"A fresco still in the triclinium of the 'House of Livia' on the Palatine [in Italy]" depicts a shrine dedicated to Diana. At the center of the shrine stands a tall pillar, apparently of wood, to which the spoils of the hunt -- the heads of a stag, boar, and goat -- are attached. Surmounting the column is a disk and from this a ring of animal heads rise on curved, S-shaped necks. Arthur Cook calls these "a row of deer-heads?", always using a question mark because there is not enough detail to identify them by species.

To the left of the wooden post in this ancient painting stand a number of short stone columns. On one sits "a great gold crown, set with red and green jewels and adorned with a row of deer heads (?) precisely resembling those of the disk. . . The whole scene almost certainly depicts a shrine of Diana Nemorensis decked with spoils of the chase."

So what does this have to do with gryphons? Cook gets much of his information from a German professor named M. Rostowzew (author of such learned works as "Die hellenistisch-romische Architekturlandschaft"), who insisted that the "deer-heads" on the pillar and crown of Diana were actually Greifenkopfe, gryphon's heads! That professional archaeologists can't tell if the painting shows gryphon or deer heads demonstrates how little detail there is to work with -- but two statues of Artemis found in Ephesos [Turkey] depict the goddess wearing a crown with the front halves of tiny gryphons stabbing out in all directions. (Vol. 2, Part 1, pp. 406-407)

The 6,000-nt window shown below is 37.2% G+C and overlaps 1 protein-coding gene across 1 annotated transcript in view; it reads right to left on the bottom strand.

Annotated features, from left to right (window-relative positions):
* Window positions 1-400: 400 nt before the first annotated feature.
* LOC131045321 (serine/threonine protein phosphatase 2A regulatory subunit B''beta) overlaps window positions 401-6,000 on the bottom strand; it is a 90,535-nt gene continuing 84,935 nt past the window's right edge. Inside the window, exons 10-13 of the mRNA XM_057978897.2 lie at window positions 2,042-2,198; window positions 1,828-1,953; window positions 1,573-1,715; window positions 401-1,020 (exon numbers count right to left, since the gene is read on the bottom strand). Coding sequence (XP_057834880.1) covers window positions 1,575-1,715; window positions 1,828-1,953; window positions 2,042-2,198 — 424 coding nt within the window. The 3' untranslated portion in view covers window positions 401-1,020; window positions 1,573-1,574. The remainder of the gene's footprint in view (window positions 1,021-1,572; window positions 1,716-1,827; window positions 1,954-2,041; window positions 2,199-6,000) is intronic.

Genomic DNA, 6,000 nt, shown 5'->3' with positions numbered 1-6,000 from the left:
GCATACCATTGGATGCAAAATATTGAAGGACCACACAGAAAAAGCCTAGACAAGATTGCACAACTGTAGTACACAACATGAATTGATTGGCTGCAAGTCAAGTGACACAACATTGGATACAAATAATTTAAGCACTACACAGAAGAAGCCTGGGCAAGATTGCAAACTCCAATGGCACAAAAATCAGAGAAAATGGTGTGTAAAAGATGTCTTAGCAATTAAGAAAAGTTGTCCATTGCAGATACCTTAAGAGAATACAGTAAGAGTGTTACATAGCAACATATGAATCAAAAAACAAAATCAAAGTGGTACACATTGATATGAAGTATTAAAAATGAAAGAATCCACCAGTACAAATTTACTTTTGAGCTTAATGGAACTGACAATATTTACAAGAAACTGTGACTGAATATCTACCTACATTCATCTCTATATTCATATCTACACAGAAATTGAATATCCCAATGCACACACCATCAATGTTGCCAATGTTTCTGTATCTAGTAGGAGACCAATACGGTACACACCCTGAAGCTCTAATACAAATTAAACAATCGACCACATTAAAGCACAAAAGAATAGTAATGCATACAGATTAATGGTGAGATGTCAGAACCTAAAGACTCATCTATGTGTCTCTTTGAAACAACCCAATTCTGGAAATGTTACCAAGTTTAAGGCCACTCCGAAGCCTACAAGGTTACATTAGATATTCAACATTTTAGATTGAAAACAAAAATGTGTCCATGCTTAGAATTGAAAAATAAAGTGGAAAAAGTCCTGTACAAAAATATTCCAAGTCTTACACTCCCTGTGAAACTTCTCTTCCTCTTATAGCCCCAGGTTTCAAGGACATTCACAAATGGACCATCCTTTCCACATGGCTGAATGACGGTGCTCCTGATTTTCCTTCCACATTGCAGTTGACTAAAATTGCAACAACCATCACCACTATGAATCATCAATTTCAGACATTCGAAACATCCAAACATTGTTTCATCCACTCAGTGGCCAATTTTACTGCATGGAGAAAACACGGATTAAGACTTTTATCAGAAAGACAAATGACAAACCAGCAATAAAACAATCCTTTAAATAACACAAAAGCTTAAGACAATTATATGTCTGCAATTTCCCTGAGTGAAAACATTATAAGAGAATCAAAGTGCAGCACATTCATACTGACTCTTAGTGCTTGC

Cook remarks in a footnote: "If Rostowzew's interpretation of the upstanding ornaments as griffin-heads is correct, we must comfort ourselves with the reflection that the griffin was a more frequent attribute of Nemesis than the stag." (Vol. 2, Part 1, p. 146)

As mentioned, most scholars are already of this opinion. I am more interested in Cook's idea that Nemesis is the real equivalent of Diana. That would indicated that the hunting goddess' genuine creature of choice was not the stag (an association that came about due to the story of the hunter-turned-stag Actaeon), but the gryphon!

One other detail in the "House of Livia" fresco interests me: Behind the crown of gryphon (or deer) heads rises a taller pillar, and on this column perches a large parrot. It is the first time I've seen a parrot associated with anything that (possibly) has something to do with gryphons. . . No big whoop, just interesting.

See: Cook, Arthur Bernard. Zeus; A Study in Ancient Religion Volume 1, Volume 2 Part 1, and Volume 2 Part 2. New York: Biblo and Tannan, 1965 [1914-25].


A Timeline for the Eternal Wanderer

As I have mentioned before, it was the ancient Greek traveler Aristeas of Proconnesus who entered central Asia and returned with the first known tale of the gryphons and their traditional enemies the Arimaspians. His lost poem, The Arimaspea, also told of other fabulous creatures and peoples, according to the Oxford scholar J. D. P. Bolton. But the old boy himself proved to be as fantastic a being as the legendary gryphons, an apparent immortal showing up every couple of centuries to stir up controversy and gossip.

Here then is a speculative timeline tracing the career of Aristeas the poet. It is slightly "tilted" toward my own fiction (I say he spent time in my fantasy land of Aanuu, for instance), but it is gleaned mostly from the myths and folklore of the world: Aristeas the Eternal Wanderer.